|Publication number||US6174273 B1|
|Application number||US 09/217,245|
|Publication date||Jan 16, 2001|
|Filing date||Dec 18, 1998|
|Priority date||Dec 18, 1998|
|Also published as||US6491614, WO2000037247A1|
|Publication number||09217245, 217245, US 6174273 B1, US 6174273B1, US-B1-6174273, US6174273 B1, US6174273B1|
|Inventors||Joseph J. Harding|
|Original Assignee||Ranpak Corp.|
|Export Citation||BiBTeX, EndNote, RefMan|
|Patent Citations (47), Referenced by (16), Classifications (12), Legal Events (15)|
|External Links: USPTO, USPTO Assignment, Espacenet|
The invention herein described relates generally to cushioning conversion machines and more particularly to improvements in controlling the tension of the stock material fed into such machines for conversion into a dunnage product.
In the process of shipping an item from one location to another, protective packaging material is often placed in the shipping container to fill any voids and/or to cushion the item during the shipping process. Some commonly used protective packaging materials are plastic foam peanuts and plastic bubble pack. While these conventional plastic materials seem to perform adequately as cushioning products, they are not without disadvantages. Perhaps the most serious drawback of plastic bubble wrap and plastic foam peanuts is their affect on our environment. Quite simply, these plastic packaging materials are not biodegradable, and therefore they cannot avoid further multiplying our planet's already critical waste disposal problems. The non-biodegradability of these packaging materials has become increasingly important in light of many industries adopting more progressive policies in terms of environmental responsibility.
The foregoing and other disadvantages of conventional plastic packaging materials have made paper protective packaging material a popular alternative. Paper is biodegradable, recyclable and composed of a renewable resource, making it an environmentally responsible choice for conscientious shippers.
While paper in sheet form could possibly be used as a protective packaging material, it is usually preferable to convert the sheets of paper into a relatively low density pad-like cushioning or dunnage product. This conversion may be accomplished by a cushioning conversion machine, such as that disclosed in commonly assigned U.S. Pat. No. 5,123,889. The conversion machine disclosed in U. S. Pat. No. 5,123,889 converts sheet stock material, such as paper in multi-ply form, into relatively low density pads. Specifically, the machine converts this stock material into a continuous unconnected strip having lateral pillow portions separated by a thin central band. This strip is connected as by coining along its central band to form a coined strip which is cut into sections, or pads, of a desired length. The stock material preferably consists of three superimposed webs or layers of biodegradable, recyclable and reusable thirty-pound Kraft paper rolled onto a hollow cylindrical tube. A thirty-inch wide roll of this paper, which is approximately 450 feet long, weighs about 35 pounds and will provide cushioning equal to approximately sixty cubic feet of plastic foam peanuts while at the same time requiring less than one-thirtieth the storage space.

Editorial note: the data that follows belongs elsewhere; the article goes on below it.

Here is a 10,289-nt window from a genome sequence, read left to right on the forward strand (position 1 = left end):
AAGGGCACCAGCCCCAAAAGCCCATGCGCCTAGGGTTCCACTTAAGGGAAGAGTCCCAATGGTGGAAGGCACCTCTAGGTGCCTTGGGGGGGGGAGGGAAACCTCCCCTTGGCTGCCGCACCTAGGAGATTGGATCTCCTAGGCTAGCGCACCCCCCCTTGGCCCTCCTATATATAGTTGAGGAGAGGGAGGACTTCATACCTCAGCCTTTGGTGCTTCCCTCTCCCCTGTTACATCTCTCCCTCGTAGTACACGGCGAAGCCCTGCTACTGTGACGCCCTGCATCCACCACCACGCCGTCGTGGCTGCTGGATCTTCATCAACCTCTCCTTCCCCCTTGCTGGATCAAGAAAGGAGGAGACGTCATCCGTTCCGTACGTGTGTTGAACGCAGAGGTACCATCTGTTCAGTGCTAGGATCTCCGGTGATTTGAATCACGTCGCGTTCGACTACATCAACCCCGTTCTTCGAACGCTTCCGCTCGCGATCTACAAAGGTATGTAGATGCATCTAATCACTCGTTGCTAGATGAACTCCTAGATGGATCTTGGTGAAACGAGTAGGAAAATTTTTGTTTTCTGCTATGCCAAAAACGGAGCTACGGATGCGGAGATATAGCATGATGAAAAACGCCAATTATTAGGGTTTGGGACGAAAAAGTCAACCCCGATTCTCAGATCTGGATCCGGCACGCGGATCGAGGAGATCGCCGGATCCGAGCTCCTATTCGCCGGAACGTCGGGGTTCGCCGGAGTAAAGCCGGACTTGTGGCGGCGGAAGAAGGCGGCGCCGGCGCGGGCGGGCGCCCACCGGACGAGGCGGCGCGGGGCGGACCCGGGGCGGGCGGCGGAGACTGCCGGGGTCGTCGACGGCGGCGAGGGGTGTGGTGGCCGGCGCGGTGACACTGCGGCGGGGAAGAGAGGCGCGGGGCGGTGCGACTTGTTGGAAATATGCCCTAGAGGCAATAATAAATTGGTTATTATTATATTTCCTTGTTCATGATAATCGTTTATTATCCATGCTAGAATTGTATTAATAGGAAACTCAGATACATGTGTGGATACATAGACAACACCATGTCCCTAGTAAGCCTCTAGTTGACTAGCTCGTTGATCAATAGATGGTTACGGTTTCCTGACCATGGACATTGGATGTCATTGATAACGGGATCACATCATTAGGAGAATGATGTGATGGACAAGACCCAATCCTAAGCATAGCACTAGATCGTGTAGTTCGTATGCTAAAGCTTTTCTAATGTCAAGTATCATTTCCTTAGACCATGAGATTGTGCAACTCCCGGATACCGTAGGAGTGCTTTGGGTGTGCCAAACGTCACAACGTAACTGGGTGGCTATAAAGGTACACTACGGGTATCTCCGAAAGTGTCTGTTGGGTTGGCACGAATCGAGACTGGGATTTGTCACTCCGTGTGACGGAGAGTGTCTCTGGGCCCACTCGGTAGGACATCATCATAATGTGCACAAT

The conversion machines known in the prior art, including the one shown in U.S. Pat. No. 5,123,889, have used a freely rotating roll from which the stock material to be converted is fed by means of the same mechanism that advances the material through the forming portion of the machine. Specifically a pair of gears that have performed a connecting operation have been used to advance the material being converted. These gears stop and start their rotation during the conversion process, and this results in the need to accelerate the stock roll every time the gears start, with resulting changes in the tension of material being fed through the conversion machine. These changes in the tension of the material can affect the quality of the dunnage product being produced.